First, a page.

John Lewis, Coca-Cola, KFC: 5 things that mattered this week and why

The big marketing news this week including the launch of John Lewis’s Christmas ad campaign, the impact the chief growth officer role has had at Coca-Cola and the number of brands that aren’t marketing influencer marketing posts as sponsored.

John Lewis relies on Elton John for Christmas success

John Lewis finally put the nation out of its annual misery this week and unveiled this year’s Christmas ad extravaganza starring Elton John.

While others in the retail space have pulled back spend and decided to put more of a focus on products this year, John Lewis has stuck with the big emotional storytelling that it has become known for, with the 140-second film about John’s career costing around the same as previous years’ ads.

But there has been a clear shift in creative direction, something John Lewis says it really pushed its creative agency for, and 2018 feels significantly less Christmassy than in the past.

Like Iceland’s repurposed Greenpeace ad, John Lewis has been clever because it knows the ad will resonate beyond the festive period as John prepares for his farewell tour next year.

The concern is that this ad is more about Elton John than John Lewis and doesn’t do much – if anything – to convince people to shop with them this Christmas.

At this time of year, it’s important for retailers to have an emotional story that gets people talking and puts them top of mind, as well as more commercial activity that pushes product and price and, importantly, people into the store or online.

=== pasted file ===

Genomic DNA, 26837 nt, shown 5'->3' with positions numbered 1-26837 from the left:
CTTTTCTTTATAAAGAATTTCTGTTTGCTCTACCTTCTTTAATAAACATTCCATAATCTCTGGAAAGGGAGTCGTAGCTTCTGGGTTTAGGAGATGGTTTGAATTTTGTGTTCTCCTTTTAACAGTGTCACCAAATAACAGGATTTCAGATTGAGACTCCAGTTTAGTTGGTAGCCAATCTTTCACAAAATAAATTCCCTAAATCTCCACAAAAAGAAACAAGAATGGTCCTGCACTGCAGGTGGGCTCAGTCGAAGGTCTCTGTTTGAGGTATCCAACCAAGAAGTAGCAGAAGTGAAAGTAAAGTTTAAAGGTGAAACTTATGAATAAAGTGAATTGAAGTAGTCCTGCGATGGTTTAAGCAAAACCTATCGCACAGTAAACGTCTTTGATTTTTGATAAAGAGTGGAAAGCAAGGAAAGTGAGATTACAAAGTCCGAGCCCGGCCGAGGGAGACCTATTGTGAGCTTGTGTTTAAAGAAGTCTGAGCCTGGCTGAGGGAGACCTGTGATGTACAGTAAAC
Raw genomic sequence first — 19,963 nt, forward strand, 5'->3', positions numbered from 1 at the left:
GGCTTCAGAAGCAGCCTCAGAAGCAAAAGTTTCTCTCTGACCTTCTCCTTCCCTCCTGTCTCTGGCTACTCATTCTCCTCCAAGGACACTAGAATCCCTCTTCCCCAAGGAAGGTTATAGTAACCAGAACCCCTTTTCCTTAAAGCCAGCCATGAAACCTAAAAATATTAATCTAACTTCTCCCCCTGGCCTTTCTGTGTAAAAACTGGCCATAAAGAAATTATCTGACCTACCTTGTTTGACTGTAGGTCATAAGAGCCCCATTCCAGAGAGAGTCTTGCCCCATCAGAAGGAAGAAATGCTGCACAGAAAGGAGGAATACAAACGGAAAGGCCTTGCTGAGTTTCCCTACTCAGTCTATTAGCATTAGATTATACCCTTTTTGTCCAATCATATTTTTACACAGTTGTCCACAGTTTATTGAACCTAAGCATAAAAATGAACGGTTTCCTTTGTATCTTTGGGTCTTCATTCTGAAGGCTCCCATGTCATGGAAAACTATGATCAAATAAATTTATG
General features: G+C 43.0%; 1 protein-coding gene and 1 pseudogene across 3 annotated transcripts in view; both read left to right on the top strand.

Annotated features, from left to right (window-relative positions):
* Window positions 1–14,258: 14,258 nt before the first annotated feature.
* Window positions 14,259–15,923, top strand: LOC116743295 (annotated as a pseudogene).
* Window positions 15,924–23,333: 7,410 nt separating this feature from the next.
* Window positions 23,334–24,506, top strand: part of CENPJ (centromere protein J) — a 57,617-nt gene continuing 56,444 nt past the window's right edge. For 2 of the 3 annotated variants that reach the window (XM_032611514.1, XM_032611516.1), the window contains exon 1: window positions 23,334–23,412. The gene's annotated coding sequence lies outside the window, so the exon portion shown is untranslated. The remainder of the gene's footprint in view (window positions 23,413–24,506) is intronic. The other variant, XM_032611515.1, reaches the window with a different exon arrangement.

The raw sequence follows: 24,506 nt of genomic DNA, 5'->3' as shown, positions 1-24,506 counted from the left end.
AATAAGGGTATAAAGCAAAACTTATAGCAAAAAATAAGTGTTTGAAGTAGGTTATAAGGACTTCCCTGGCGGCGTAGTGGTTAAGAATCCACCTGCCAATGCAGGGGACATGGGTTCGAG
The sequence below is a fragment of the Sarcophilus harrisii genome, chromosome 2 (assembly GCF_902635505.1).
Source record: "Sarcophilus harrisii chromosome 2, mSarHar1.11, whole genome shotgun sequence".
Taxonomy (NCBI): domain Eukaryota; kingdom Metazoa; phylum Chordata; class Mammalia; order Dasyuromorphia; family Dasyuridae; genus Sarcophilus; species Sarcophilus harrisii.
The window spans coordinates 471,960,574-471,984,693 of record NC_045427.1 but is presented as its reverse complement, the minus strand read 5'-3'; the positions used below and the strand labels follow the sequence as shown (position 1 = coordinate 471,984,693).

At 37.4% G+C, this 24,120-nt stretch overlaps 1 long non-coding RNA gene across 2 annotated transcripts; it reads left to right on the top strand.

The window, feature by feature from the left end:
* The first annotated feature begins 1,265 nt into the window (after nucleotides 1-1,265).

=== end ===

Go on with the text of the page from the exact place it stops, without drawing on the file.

It feels like retailers have struggled to get that balance this year.

READ MORE: Why John Lewis ‘turned left’ for unusually un-Christmassy festive blockbuster

Coca-Cola believes scrapping its CMO has broadened marketing’s remit

Coca-Cola caused a number of eyebrows to be raised in the marketing world when it got rid of its CMO position in favour of a chief growth officer. Many questioned what a marketer’s role was if not growth, while others said it appeared to be simply a branding exercise.

However, the move has had an impact internally at Coca-Cola, according to its global vice-president of creative, Rodolfo Echeverria. And that impact has been to shift the focus of marketing from broadening awareness and chasing awards to “obsessively” chasing growth.

“When you have the boss whose job title is growth officer then you have to come up with growth in terms of new consumers who love the brand more, are buying Coca-Cola more frequently and have a high appreciation for the brand value,” he explains.

That it took someone with the job title of chief growth officer for this shift to happen should be a concern for marketers everywhere. But, as with the chief customer officer role that is so in fashion at brands at the moment, anything that focuses the mind of marketers and the business on growth is no bad thing. A marketer can be given any name, as long as they are still the ones driving the focus on customers and growth then marketing will still have a seat at the top table.